It was John Williams' first Oscar for Original Score, and it came just two years after the death of his wife, highlighted in the original series BLOCKBUSTER.
He's now known as cinema's most prolific composer, but there was a time when John Williams' career wasn't so certain.
In 1976, just two years after the tragic loss of his wife Barbara, John earned his first Oscar for original score, and launched what would become one of the greatest careers of any person to ever work in Hollywood, as heard in Episode III of the original series Blockbuster, available free on Apple Podcasts, Spotify and all other platforms.
The music for "Jaws" is still iconic, a half century after it frightened audiences and arguably "saved" Steven Spielberg's film (and career). The two-note "danger" theme stands out, but the rest of the score has been praised as one of the most beautiful works in history.
John entered the 1976 Academy Awards as a favorite to win for "Jaws." He had stiff competition from titans of the film music world, including composers Alex North and Jerry Goldsmith.
The presenters of his category fumbled over the names when reading nominees, but didn't hesitate in calling John Williams' name as the winner.
And those reviewing the original video may notice how quickly John made it to the stage. Though not featured in BLOCKBUSTER, John had agreed to conduct the orchestra for the 1976 Oscars, and was seated just below the stage in the orchestra pit when the announcement came.
"It reflected the attitude of a working composer," said series creator Matt Schrader, who opted not to create a scene around this particular moment because it might seem too "unbelievably true" to BLOCKBUSTER listeners.
"This was a moment about celebrating John's accomplishments, even though he was still burying himself in work, following Barbara's death," Schrader said. "We didn't want this scene to become just an interesting fact about him. It was important that we share this moment of his recognition, because it would launch the rest of his career."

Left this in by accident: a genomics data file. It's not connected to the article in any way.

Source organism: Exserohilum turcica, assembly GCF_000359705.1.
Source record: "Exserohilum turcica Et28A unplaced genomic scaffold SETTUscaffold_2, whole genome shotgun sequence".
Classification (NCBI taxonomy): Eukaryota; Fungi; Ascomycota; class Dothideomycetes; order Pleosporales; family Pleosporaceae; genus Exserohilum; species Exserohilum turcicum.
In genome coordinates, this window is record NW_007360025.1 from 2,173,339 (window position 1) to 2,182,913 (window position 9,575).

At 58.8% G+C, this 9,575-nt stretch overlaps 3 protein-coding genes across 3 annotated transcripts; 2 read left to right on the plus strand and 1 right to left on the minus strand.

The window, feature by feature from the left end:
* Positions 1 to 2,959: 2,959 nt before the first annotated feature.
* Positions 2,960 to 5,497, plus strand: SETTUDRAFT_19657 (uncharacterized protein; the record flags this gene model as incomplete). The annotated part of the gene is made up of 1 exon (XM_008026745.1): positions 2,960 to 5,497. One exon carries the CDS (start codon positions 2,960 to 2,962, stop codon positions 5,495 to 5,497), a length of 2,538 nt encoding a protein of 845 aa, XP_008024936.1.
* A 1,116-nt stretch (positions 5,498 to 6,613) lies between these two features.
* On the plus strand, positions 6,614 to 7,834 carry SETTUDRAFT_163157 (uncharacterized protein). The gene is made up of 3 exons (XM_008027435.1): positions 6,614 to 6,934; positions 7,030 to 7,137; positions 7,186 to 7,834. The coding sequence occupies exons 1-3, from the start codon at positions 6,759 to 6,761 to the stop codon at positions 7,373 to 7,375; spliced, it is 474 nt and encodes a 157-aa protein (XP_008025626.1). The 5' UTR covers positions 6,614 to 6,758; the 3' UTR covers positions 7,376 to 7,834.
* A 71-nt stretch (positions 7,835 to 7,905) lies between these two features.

John returned home that night to the Southern California home he once shared with Barbara, now home to him and his teenage son Joseph, as told in BLOCKBUSTER Episode III: Another World. Joseph would carry on his father's musical legacy in a different form -- as the lead singer of the international rock band Toto.
John would also write a violin concerto dedicated to Barbara around this time, which became an instrumental album called "Treesong." It is one of his most different-sounding works, but one with deeply emotional meaning.
And John would then immerse himself in another project that would soon come to define his career — George Lucas' "Star Wars."
The creative relationship and long-running friendship between Spielberg, Lucas and Williams is explored in detail in BLOCKBUSTER. Subscribe for free on Apple Podcasts, as well as Spotify and all other podcast platforms.
BLOCKBUSTER has been painstakingly researched, compiled and referenced from thousands of sources, and details many of the events that led to the creation of JAWS, CLOSE ENCOUNTERS, and STAR WARS — and the very idea of "the blockbuster" film.
It's a story too incredible not to be told, with the richest, most immersive sound design ever created.
Put on your headphones, close your eyes, and enjoy.
This is a sonic experience that invites you into the offices, film sets and homes of the most influential dreamers, rebels and world builders in Hollywood film history. You won't just be listening; you'll feel like you're there.
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